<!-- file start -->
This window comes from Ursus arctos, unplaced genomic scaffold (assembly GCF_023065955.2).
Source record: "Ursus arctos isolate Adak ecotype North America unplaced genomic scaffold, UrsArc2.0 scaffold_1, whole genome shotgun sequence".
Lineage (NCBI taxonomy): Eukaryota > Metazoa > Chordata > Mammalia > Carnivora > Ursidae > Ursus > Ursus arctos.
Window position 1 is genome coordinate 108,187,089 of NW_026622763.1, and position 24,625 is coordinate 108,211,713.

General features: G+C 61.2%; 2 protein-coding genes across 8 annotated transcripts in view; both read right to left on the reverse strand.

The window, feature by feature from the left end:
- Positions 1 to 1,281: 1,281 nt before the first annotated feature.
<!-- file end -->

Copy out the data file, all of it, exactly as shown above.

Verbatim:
This window comes from Ursus arctos, unplaced genomic scaffold (assembly GCF_023065955.2).
Source record: "Ursus arctos isolate Adak ecotype North America unplaced genomic scaffold, UrsArc2.0 scaffold_1, whole genome shotgun sequence".
Lineage (NCBI taxonomy): Eukaryota > Metazoa > Chordata > Mammalia > Carnivora > Ursidae > Ursus > Ursus arctos.
Window position 1 is genome coordinate 108,187,089 of NW_026622763.1, and position 24,625 is coordinate 108,211,713.

General features: G+C 61.2%; 2 protein-coding genes across 8 annotated transcripts in view; both read right to left on the reverse strand.

The window, feature by feature from the left end:
- Positions 1 to 1,281: 1,281 nt before the first annotated feature.